Data collection was done using a pre-prepared collection spreadsheet in Microsoft Excel (Microsoft Corp., Redmond, Washington) in a standardized fashion. Secondarily, we also surveyed patients who received TENS units and surveyed ED staff on their experience with TENS units. We sent out an anonymous email-based survey (SurveyMonkey, San Mateo, CA) eliciting patient feedback within one week of the ED visit to all patients who listed an email address. After four months of using the units, all ED staff received an anonymous, email-based survey (SurveyMonkey) eliciting their feedback on how well the units worked. Copies of both surveys are available as supplemental files. Data analysis was done using Microsoft Excel (Microsoft Corp., Redmond, Washington).
The TENS unit used was made by AccuRelief (Compass Health Brands, Middleburg Heights, OH), and the model was “Dual Channel TENS Electrotherapy Pain Relief System.”
Between September 2017 and February 2018, 110 patients in our ED were treated with TENS units for pain management. Of those, 70 (64%) were female, and the average age of treated patients was 49 years. Patients who received a TENS unit varied in age from 15 to 92 years.
In our chart review, in 97 out of 110 cases (88%) in which a TENS unit was used, the ED documentation reported how the patient responded to the TENS unit. In the remainder of cases, there was no documentation at all of the patient’s response to the TENS unit, merely that the patient had been treated with a unit.
In 96 out of 97 (99%) cases in which the response to the TENS unit was documented, the TENS unit improved the patient’s pain. Information about the type of pain being treated is reported in Table 2.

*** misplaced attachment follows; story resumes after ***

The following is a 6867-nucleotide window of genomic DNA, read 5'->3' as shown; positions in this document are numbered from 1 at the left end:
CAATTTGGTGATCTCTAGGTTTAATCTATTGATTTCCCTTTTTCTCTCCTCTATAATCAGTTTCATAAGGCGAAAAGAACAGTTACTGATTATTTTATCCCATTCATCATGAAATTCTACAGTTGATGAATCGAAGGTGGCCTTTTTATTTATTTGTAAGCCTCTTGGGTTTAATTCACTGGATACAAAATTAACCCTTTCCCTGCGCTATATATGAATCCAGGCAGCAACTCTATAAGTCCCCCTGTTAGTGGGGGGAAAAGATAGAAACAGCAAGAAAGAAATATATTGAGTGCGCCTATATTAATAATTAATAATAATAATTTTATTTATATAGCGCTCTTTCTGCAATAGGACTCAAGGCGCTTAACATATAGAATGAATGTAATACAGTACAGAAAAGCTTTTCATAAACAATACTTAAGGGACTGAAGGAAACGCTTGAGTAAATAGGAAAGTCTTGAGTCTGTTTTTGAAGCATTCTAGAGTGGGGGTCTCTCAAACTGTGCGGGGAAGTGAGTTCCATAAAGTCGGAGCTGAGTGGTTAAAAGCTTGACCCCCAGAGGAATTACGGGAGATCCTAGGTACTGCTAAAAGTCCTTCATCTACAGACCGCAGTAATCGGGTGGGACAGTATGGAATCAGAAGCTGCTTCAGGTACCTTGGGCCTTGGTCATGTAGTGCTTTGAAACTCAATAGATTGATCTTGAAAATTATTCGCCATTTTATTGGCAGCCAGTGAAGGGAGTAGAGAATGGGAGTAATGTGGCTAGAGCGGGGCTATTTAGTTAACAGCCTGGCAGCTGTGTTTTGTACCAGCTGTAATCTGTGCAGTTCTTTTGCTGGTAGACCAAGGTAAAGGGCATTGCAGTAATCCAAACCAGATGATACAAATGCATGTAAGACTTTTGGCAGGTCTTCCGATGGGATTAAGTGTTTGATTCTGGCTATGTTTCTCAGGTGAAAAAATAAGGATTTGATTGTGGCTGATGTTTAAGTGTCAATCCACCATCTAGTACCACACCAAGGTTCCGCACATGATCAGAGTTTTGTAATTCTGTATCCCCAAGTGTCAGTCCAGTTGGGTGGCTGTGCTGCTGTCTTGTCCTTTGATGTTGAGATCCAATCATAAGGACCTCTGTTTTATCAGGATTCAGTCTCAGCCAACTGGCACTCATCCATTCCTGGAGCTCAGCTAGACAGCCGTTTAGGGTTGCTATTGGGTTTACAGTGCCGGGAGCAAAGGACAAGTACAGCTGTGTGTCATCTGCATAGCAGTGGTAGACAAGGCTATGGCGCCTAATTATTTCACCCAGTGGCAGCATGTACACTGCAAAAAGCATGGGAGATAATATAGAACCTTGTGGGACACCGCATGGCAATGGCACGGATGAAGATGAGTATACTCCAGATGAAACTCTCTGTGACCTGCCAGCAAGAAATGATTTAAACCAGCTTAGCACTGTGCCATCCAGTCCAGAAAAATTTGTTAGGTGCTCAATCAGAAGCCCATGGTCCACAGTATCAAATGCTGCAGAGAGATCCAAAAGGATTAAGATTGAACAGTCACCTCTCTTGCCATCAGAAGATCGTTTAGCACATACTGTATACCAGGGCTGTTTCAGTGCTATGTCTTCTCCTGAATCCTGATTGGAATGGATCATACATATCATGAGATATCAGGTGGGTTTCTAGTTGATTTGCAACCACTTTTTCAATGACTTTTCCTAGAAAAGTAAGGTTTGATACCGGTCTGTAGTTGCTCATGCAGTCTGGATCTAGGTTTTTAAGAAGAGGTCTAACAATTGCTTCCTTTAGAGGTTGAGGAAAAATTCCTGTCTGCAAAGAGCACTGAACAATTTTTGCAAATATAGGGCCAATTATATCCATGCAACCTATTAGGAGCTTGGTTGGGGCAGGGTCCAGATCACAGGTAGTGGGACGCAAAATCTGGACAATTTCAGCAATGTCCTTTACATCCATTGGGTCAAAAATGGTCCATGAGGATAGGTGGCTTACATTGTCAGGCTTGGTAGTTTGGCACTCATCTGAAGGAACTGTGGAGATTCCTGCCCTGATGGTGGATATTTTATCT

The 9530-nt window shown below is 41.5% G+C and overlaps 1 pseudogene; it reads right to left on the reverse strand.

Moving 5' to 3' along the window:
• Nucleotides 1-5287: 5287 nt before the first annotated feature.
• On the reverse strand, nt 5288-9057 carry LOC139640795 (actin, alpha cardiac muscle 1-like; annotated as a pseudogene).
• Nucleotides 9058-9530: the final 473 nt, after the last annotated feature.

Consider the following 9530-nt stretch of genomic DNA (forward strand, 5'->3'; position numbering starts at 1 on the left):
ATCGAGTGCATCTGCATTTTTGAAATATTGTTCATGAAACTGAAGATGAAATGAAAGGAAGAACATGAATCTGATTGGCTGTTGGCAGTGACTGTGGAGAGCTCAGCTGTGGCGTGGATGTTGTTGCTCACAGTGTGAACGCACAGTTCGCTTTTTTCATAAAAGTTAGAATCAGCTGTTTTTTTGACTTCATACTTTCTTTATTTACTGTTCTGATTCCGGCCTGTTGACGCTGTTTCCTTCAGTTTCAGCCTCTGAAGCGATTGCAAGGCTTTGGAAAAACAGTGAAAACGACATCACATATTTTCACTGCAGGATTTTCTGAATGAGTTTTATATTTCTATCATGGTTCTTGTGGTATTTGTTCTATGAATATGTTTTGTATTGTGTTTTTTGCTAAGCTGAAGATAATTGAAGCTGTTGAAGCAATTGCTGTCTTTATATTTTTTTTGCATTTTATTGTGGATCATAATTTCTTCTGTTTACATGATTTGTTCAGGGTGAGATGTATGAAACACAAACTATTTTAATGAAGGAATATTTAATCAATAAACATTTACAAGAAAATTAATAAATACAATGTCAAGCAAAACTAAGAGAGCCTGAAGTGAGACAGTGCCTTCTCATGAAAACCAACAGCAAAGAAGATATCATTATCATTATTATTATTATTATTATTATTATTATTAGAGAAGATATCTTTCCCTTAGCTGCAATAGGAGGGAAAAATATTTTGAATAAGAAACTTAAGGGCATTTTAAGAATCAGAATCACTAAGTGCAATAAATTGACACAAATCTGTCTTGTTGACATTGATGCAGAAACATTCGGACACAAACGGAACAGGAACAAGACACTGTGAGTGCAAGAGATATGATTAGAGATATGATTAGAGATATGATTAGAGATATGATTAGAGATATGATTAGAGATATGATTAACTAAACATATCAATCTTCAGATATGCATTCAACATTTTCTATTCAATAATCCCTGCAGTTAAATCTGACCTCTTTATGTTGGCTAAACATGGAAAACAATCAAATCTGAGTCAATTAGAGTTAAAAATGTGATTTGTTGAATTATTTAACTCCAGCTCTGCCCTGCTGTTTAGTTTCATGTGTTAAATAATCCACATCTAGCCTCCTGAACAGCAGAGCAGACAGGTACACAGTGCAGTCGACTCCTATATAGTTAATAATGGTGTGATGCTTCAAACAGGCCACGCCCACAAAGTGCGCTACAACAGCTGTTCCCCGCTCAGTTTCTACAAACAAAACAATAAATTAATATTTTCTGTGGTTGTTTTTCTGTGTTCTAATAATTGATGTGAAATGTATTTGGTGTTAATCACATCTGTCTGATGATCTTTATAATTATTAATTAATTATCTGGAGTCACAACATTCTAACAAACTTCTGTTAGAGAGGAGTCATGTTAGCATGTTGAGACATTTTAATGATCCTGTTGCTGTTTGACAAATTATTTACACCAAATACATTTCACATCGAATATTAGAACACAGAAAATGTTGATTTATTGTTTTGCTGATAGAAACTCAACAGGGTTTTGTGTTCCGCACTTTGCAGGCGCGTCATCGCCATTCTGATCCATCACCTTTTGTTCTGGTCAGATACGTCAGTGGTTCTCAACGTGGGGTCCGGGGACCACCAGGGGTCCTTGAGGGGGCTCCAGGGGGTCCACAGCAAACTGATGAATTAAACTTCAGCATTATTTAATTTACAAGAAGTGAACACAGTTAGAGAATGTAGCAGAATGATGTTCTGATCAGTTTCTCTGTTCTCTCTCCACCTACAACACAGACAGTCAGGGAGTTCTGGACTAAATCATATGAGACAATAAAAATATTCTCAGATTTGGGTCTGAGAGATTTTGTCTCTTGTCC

Table 2Information regarding type/location of pain in patients given a transcutaneous pain-relief unit (n=97).
|Total||Percent of total|
|Location of pain|
For patient surveys, we had email addresses for 60 patients out of the 110 total patients who received a TENS unit, and 14 out of 60 patients (23%) responded to our email-based survey. Of the responders, 80% reported that they used their TENS unit multiple times after their ED visit. Zero patients required an opioid for pain relief when using the TENS unit; 92% of patients reported that they would use a TENS unit in the future. Of the patients surveyed, 100% said they would recommend a TENS unit to a friend or family, and 83% reported a functional improvement while using a TENS unit. Average pain scores from the survey are reported in Table 3, along with 95% confidence intervals.
Table 3Pain scores from patient survey.
|Score is 0–10, 10 being most severe (with 95% CI)|
|Before using TENS unit||8.50 (7.52 – 9.48)|
|While using TENS unit||4.67 (3.51 – 5.89)|
|After ED visit, and after using TENS unit, on day of survey||2.58 (1.41 – 3.79)|
CI, confidence interval; TENS, transcutaneous electrical nerve stimulation; ED, emergency department.